What You Need to Know When You Camp AbroadWise Blog Team
In addition to the usual things you need for traveling abroad—a valid passport and vaccinations for certain countries—there are a few other things to think about if you plan on camping overseas. The laws regarding camping and related activities vary by country, and in fact, some countries do not allow wild camping. It is important to do extensive research before embarking on your trip. While laws vary greatly from country to country, camping etiquette is pretty much universal. That means keeping noise down at night, not allowing children or dogs to run wild, and practicing fire safety if you build a campfire.
Camping in Europe
Europe alone has more than 10,000 campgrounds, however, many of them differ from typical American campsites. Some European campgrounds are located in or on the outskirts of an urban area and can range from offering modern amenities to extravagant vacation experiences with restaurants and small waterparks. Many European campsites are far less private than those in the U.S. and do not allow open campfires, which may come as a surprise to American campers. Prices vary by facility and charge by the tent, person, or vehicle.
Wild camping means pitching your tent in the wilderness and not in a designated, official campsite. This is fine if you are very careful and a real adventurer, but you need to know if it is legal first, or your dream destination could turn into a nightmare. To give you an idea how laws/rules differ from country to country, here are a few intriguing camping, swimming, and driving rules, courtesy of Pitchup.com and TransitionAbroad.com.
Cyprus: It is illegal to eat or drink while driving, nor can you toot your horn within the vicinity of a hospital.
France: Wild camping is legal, but you cannot build a fire. France legally requires that drivers carry a portable breathalyzer test, but the good news is they are inexpensive and available in most French garages and supermarkets. You also need to carry at least one high visibility vest in your vehicle. Men must wear Speedo-style swimming trunks in the pool and everyone has to wear swimming/bathing caps.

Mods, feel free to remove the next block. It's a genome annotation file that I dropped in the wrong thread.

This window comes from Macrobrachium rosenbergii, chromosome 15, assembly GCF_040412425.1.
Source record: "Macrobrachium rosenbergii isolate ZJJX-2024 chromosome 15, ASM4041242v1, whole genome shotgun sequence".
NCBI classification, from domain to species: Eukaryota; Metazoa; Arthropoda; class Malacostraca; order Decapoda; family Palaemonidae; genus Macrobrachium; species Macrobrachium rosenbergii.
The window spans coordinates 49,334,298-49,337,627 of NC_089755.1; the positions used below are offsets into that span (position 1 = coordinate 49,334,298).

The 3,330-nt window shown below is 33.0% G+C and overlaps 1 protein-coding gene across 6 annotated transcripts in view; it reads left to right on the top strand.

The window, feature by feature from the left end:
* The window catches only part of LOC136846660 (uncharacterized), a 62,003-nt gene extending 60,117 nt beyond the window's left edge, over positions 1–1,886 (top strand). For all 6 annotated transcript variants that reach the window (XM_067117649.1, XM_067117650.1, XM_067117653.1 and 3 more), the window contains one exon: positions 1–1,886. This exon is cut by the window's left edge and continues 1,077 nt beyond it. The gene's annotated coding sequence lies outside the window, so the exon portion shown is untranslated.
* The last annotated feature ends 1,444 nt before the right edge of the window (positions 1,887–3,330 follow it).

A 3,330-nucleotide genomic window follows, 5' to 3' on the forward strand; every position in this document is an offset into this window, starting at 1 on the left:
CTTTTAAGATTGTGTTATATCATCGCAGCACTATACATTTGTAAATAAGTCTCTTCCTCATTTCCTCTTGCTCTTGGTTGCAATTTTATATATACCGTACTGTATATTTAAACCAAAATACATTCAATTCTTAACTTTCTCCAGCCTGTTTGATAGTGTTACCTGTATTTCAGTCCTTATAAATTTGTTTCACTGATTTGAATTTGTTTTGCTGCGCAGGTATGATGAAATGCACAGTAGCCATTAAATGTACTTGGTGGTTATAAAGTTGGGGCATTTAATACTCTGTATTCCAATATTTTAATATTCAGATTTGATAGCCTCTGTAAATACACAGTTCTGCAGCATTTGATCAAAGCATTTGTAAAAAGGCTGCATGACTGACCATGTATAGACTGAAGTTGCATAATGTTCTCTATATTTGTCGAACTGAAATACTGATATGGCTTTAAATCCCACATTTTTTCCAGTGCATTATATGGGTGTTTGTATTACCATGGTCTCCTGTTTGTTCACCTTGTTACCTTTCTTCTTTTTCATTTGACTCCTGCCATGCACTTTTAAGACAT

Great Britain: Wild camping is tolerated, but you cannot camp on marked private land and you must keep a reasonable distance from any people.
Greece: Wild camping is illegal, so alas, that means you cannot pitch a tent on the majestic cliffs of Santorini.
Norway or Sweden: You can camp in the wilderness if you clean up after yourself and are careful with your campfire.
Spain: You need to carry one high visibility vest per passenger at a minimum. You also cannot wear sandals, flip-flops, or go barefoot when driving and you also must wear a shirt.
New Zealand: Fines of up to $10,000 are imposed for illegally dumping campsite waste or litter.
You might wonder if camping abroad is safe. As long as do your research and don’t venture into dangerous areas, you should be fine. Obviously, you need to avoid any countries or regions that are experiencing civil wars or other political strife. Be very careful not to cross a country’s border, especially in the Middle East—you probably heard about the three young Americans who did just that in 2011. While hiking near the Iranian border in Iraqi Kurdistan, Iranian border guards captured the trio for crossing into Iran, albeit unknowingly and they were thrown in jail.
Wild Camping Tips
• Buy a good map and look at the landscape for clues as to an appropriate place to camp. For example, vineyards or farm fields are not good because you cannot camp on privately owned land.
• Find a site outside towns and villages and hidden from the main road.
• Buy a green tent which will make you less conspicuous.
• Avoid spots that might turn into drinking holes at night. If you see litter, discarded liquor bottles, or cigarette packets, move on.
• Bring extra water for drinking and washing, unless there is a nearby lake or river from which you can filter water.
• Wait until dusk to set up, reducing the risk that somebody will see you.
• If you find yourself in trouble, don’t be afraid to ask locals for help.
• Bring baby wipes to clean off the day’s dirt and grime.
• Never camp in a dry riverbed because a sudden rainstorm can cause rivers to quickly spring back to life.
• Beware of any areas with potentially dangerous wildlife.